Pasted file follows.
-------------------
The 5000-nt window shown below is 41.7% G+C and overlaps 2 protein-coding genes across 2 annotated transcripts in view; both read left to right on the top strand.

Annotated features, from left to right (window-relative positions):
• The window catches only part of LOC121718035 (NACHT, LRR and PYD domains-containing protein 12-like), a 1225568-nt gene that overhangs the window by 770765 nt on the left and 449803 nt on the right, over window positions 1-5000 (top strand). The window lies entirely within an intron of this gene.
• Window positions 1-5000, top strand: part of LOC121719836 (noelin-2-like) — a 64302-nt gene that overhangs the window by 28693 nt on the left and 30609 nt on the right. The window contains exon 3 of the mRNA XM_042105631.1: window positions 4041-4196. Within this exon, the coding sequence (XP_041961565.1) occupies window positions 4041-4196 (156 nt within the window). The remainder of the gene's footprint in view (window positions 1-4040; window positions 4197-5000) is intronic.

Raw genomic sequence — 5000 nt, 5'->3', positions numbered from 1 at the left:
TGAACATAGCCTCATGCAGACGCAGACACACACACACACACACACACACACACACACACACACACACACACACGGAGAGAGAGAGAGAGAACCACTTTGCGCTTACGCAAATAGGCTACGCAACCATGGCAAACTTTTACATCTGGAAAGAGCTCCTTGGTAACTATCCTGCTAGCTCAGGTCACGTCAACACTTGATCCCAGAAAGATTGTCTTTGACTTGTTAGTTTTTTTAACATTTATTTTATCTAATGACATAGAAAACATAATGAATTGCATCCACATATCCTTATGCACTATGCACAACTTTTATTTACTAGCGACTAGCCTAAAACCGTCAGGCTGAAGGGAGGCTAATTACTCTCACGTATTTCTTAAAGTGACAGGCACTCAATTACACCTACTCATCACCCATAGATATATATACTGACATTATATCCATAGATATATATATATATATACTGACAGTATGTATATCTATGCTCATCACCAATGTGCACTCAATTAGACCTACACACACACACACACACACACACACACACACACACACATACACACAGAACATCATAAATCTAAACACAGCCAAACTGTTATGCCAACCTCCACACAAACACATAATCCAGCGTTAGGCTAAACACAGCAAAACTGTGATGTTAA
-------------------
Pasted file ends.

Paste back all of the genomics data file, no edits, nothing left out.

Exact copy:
The 5000-nt window shown below is 41.7% G+C and overlaps 2 protein-coding genes across 2 annotated transcripts in view; both read left to right on the top strand.

Annotated features, from left to right (window-relative positions):
• The window catches only part of LOC121718035 (NACHT, LRR and PYD domains-containing protein 12-like), a 1225568-nt gene that overhangs the window by 770765 nt on the left and 449803 nt on the right, over window positions 1-5000 (top strand). The window lies entirely within an intron of this gene.
• Window positions 1-5000, top strand: part of LOC121719836 (noelin-2-like) — a 64302-nt gene that overhangs the window by 28693 nt on the left and 30609 nt on the right. The window contains exon 3 of the mRNA XM_042105631.1: window positions 4041-4196. Within this exon, the coding sequence (XP_041961565.1) occupies window positions 4041-4196 (156 nt within the window). The remainder of the gene's footprint in view (window positions 1-4040; window positions 4197-5000) is intronic.

Raw genomic sequence — 5000 nt, 5'->3', positions numbered from 1 at the left:
TGAACATAGCCTCATGCAGACGCAGACACACACACACACACACACACACACACACACACACACACACACACACGGAGAGAGAGAGAGAGAACCACTTTGCGCTTACGCAAATAGGCTACGCAACCATGGCAAACTTTTACATCTGGAAAGAGCTCCTTGGTAACTATCCTGCTAGCTCAGGTCACGTCAACACTTGATCCCAGAAAGATTGTCTTTGACTTGTTAGTTTTTTTAACATTTATTTTATCTAATGACATAGAAAACATAATGAATTGCATCCACATATCCTTATGCACTATGCACAACTTTTATTTACTAGCGACTAGCCTAAAACCGTCAGGCTGAAGGGAGGCTAATTACTCTCACGTATTTCTTAAAGTGACAGGCACTCAATTACACCTACTCATCACCCATAGATATATATACTGACATTATATCCATAGATATATATATATATATACTGACAGTATGTATATCTATGCTCATCACCAATGTGCACTCAATTAGACCTACACACACACACACACACACACACACACACACACACACATACACACAGAACATCATAAATCTAAACACAGCCAAACTGTTATGCCAACCTCCACACAAACACATAATCCAGCGTTAGGCTAAACACAGCAAAACTGTGATGTTAA